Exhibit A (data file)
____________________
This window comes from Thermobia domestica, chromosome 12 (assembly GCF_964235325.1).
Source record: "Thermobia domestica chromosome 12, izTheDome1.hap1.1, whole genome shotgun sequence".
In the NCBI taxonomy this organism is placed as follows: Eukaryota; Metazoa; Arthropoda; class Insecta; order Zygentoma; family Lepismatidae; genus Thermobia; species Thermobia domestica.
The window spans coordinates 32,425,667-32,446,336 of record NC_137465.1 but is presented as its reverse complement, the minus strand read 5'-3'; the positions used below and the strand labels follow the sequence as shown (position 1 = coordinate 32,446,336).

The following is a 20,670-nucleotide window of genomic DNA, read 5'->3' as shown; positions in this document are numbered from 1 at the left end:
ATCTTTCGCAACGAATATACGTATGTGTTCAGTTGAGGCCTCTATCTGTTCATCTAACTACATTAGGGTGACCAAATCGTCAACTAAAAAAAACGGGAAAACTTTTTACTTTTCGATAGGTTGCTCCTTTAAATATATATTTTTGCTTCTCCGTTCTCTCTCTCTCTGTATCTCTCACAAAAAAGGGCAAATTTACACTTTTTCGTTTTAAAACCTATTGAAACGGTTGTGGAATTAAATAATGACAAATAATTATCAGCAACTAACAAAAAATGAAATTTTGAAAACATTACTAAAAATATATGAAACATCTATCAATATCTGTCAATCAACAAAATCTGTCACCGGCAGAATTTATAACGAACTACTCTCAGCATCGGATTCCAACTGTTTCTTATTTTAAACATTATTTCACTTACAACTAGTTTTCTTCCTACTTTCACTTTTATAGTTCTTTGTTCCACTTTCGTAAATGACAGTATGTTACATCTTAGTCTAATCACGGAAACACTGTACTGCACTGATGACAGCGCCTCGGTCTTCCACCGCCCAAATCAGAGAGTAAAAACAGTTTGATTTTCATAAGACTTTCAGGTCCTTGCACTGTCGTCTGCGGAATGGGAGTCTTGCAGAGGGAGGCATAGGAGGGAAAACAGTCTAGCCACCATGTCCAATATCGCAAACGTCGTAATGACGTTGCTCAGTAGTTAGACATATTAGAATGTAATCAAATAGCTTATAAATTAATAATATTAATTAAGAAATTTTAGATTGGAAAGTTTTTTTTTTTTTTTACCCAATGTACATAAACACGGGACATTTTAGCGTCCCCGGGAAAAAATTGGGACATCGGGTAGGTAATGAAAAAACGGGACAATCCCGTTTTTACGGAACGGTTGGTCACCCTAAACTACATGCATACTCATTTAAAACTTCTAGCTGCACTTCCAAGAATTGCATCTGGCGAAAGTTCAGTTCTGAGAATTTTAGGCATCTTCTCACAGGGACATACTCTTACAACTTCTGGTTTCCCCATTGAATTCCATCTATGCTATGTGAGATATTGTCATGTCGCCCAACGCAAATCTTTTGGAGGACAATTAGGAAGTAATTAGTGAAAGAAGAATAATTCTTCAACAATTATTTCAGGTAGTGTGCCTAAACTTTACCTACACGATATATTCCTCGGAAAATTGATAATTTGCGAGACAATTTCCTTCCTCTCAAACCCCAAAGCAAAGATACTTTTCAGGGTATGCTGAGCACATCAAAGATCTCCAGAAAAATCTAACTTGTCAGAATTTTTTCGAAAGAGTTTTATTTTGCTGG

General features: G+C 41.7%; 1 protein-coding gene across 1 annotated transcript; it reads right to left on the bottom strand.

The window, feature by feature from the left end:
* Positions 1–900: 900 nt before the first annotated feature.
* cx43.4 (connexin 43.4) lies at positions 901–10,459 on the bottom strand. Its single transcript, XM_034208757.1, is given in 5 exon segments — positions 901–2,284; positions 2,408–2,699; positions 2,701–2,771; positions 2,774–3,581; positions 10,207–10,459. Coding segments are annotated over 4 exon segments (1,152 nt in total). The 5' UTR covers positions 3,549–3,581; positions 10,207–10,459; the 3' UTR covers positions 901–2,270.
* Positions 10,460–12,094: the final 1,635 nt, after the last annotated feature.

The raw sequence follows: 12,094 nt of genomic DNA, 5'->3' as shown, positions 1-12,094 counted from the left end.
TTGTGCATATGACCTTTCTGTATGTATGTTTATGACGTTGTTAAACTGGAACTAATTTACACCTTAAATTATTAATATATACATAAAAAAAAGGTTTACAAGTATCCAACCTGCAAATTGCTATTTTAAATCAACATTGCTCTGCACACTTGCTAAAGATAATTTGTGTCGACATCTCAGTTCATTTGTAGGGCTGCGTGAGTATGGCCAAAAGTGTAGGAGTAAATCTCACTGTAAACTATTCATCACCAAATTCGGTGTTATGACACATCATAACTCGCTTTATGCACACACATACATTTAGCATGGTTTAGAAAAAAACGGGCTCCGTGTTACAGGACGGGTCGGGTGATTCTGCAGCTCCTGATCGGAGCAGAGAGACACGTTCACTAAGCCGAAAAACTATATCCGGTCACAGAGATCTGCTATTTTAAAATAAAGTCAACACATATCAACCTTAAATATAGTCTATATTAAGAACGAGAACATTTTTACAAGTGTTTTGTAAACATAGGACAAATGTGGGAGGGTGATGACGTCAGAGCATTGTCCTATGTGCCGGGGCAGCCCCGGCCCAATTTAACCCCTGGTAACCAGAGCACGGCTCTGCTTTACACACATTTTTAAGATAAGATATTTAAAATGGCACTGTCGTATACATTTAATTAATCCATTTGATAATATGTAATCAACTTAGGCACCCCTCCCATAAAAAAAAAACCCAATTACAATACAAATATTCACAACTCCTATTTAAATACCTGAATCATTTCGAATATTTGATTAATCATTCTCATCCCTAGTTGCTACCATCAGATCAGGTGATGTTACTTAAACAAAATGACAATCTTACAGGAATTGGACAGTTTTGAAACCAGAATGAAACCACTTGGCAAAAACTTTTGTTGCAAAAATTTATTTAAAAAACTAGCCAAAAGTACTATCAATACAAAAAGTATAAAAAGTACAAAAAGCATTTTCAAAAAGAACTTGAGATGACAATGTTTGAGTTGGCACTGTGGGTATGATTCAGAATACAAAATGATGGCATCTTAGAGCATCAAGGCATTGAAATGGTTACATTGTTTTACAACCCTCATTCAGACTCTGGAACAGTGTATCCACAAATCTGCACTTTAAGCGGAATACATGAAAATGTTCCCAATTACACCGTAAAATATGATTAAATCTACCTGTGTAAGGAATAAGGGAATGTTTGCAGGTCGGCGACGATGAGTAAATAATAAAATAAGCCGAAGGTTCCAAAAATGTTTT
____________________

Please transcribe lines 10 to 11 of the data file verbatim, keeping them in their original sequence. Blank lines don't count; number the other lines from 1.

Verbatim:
* cx43.4 (connexin 43.4) lies at positions 901–10,459 on the bottom strand. Its single transcript, XM_034208757.1, is given in 5 exon segments — positions 901–2,284; positions 2,408–2,699; positions 2,701–2,771; positions 2,774–3,581; positions 10,207–10,459. Coding segments are annotated over 4 exon segments (1,152 nt in total). The 5' UTR covers positions 3,549–3,581; positions 10,207–10,459; the 3' UTR covers positions 901–2,270.
* Positions 10,460–12,094: the final 1,635 nt, after the last annotated feature.